Hope you enjoy this newsletter and remember at Restore Physiotherapy and Clinical Pilates “YOUR WELL-BEING is OUR PRIORITY”.

    Firm Foundations

    Q: What is a firm foundation for upper limbs, lower limbs and trunk control?

    A: Core stability!

    Yes we have all heard the term and it is exchanged over cups of coffee, before a gym session or whilst walking around the golf course: “I am working on my core…”

    To work on your core really means co-activating or engaging the transversus abdominus muscle (deepest abdominal muscle which acts like a corset) and the levator ani muscles. What and where are the levator ani muscles? They are your pelvic floor muscles – they form a floor to your bony pelvis and are vital for supporting abdominal organs in men and women, young and old.

    So your pelvis is the powerhouse for core strength. Your pelvis is the foundation stone for weight bearing lifestyles.

    • Is your pelvic floor muscle engaged?
    • Have you experienced any signs of weakness?
    • Bladder control or bowel control issues?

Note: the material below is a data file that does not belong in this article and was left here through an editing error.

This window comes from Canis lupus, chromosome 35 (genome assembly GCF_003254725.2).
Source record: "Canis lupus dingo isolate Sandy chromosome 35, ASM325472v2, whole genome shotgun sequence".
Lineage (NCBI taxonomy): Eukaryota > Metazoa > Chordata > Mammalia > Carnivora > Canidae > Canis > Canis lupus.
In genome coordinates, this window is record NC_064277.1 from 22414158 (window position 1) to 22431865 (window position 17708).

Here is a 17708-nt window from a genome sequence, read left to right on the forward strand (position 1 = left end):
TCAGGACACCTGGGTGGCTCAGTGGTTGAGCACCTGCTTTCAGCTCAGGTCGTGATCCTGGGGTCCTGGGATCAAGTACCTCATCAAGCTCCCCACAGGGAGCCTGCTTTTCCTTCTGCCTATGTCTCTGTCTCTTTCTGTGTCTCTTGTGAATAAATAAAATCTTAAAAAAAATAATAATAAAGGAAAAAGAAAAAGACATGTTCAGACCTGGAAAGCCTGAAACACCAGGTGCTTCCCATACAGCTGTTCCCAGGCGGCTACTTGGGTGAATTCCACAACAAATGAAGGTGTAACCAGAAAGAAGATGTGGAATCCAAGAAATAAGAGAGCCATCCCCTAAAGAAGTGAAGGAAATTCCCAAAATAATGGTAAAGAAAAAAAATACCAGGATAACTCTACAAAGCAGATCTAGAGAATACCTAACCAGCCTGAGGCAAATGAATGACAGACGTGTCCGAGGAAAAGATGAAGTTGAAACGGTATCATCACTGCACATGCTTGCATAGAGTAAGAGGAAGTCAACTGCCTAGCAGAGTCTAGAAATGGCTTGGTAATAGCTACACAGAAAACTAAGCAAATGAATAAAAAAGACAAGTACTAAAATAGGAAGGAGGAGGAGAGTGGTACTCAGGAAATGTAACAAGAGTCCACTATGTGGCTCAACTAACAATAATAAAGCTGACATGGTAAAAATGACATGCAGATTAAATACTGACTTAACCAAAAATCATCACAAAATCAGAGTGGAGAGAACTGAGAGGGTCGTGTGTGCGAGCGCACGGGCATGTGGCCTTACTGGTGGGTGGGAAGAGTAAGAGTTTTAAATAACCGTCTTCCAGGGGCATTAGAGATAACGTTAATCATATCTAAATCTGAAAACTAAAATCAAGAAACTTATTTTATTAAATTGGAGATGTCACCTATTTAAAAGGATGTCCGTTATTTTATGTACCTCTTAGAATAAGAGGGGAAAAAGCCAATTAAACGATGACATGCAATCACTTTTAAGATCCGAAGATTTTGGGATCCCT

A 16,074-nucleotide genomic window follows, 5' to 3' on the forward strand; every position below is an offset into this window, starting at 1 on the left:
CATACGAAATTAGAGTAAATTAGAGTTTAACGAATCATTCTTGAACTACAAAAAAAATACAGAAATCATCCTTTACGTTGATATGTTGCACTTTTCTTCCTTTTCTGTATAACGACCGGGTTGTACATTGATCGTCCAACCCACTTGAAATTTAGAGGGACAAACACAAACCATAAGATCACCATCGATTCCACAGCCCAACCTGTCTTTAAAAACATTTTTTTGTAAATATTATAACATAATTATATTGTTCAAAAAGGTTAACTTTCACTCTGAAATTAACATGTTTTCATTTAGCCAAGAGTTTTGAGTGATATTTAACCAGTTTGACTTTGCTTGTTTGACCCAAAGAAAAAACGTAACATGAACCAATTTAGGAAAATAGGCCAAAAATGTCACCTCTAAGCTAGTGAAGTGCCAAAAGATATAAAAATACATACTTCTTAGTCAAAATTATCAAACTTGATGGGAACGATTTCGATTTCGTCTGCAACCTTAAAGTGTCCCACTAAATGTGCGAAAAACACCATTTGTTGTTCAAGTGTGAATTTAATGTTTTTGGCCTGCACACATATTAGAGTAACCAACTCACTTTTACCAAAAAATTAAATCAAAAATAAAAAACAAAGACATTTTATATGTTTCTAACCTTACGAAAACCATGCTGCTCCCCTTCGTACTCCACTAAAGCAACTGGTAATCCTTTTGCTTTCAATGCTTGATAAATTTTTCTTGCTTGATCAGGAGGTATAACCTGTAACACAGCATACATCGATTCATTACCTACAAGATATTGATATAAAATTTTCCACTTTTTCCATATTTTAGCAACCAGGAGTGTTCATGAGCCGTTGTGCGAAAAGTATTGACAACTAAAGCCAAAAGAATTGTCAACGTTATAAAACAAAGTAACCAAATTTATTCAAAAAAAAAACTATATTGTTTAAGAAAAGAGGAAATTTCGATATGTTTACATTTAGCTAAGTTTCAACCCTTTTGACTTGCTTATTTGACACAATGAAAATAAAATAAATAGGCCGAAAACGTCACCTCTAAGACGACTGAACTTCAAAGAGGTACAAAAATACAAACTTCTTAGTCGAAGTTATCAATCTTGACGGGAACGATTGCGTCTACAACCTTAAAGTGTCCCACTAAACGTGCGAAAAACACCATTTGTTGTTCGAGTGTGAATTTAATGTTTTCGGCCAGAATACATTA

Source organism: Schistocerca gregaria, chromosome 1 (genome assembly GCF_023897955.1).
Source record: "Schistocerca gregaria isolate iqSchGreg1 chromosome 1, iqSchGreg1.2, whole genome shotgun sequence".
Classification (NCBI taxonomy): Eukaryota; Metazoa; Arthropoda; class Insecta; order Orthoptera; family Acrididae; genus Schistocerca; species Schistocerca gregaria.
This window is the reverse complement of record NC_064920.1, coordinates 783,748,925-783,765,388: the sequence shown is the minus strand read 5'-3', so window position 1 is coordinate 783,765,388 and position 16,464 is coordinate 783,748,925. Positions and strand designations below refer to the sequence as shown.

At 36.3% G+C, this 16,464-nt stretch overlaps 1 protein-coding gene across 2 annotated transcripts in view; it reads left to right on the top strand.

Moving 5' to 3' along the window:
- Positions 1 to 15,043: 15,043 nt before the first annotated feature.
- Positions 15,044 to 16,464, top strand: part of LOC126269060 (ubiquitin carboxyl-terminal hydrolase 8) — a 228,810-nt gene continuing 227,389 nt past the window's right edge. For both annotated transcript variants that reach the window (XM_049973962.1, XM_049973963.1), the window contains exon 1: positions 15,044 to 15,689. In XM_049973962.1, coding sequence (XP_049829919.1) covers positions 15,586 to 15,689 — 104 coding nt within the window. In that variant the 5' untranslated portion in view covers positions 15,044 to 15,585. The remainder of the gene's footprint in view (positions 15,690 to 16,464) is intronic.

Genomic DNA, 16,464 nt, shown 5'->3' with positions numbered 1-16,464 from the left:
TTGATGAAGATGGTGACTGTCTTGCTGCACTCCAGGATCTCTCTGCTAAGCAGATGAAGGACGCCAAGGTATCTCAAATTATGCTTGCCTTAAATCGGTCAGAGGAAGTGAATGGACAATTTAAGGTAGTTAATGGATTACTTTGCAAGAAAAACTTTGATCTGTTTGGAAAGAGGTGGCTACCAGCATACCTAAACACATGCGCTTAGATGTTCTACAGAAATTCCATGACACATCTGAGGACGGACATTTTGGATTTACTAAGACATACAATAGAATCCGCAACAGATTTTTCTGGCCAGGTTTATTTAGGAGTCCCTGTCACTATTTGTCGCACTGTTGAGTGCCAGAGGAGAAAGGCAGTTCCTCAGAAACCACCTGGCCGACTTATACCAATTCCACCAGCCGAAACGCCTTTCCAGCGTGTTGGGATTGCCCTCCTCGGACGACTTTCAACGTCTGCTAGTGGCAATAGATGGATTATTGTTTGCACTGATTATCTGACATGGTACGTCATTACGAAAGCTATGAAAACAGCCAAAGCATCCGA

• Prolapse symptoms, prostate symptoms or pelvic pain of any sort?

    If so, speak to your physiotherapist, GP or specialist and make sure you optimise your pelvic floor control and build a firmer foundation. Improve your body mass index to not overload the pelvic floor.

    Try completing the following male/female questionnaires to ascertain if you are putting your Pelvic Floor First. Visit or ask at the Restore reception for a copy of this questionnaire.

    Tamara Wraith

    Tamara Wraith is our experienced Women’s and Men’s Health Physiotherapist who joined the Restore team two years ago. Tamara has focused on clinical excellence and compassion as a pelvic floor physiotherapist for 15 years and has tutored at Melbourne University on the Post Graduate course since 2010. Tamara as well as working in many private clinics, has been a Senior Physiotherapist at many of Melbourne’s leading hospital specialising in obstetrics and gynaecology, including Mercy Hospital for Women and Francis Perry House. Tamara recently travelled with an Aus Aid Urology Team coordinated by the College of Surgeons to Solomon Islands to help establish a Continence Clinic there – a project she is thrilled to have an ongoing involvement with.

    What is an appropriate warm up for sport?

    A warm up is defined as a period of preparatory exercise in order to enhance subsequent competition or training performance.

    But what is the most appropriate form of warm up and is the traditional version of a warm up the most appropriate in enhancing performance and preventing injury?

    We all know that a warm up prior to sporting activity is important, but why? What are the benefits? The purpose of a warm up is increase blood flow to the periphery, increase muscle temperature, increase muscle and tendon suppleness and enhance co-ordinated movement.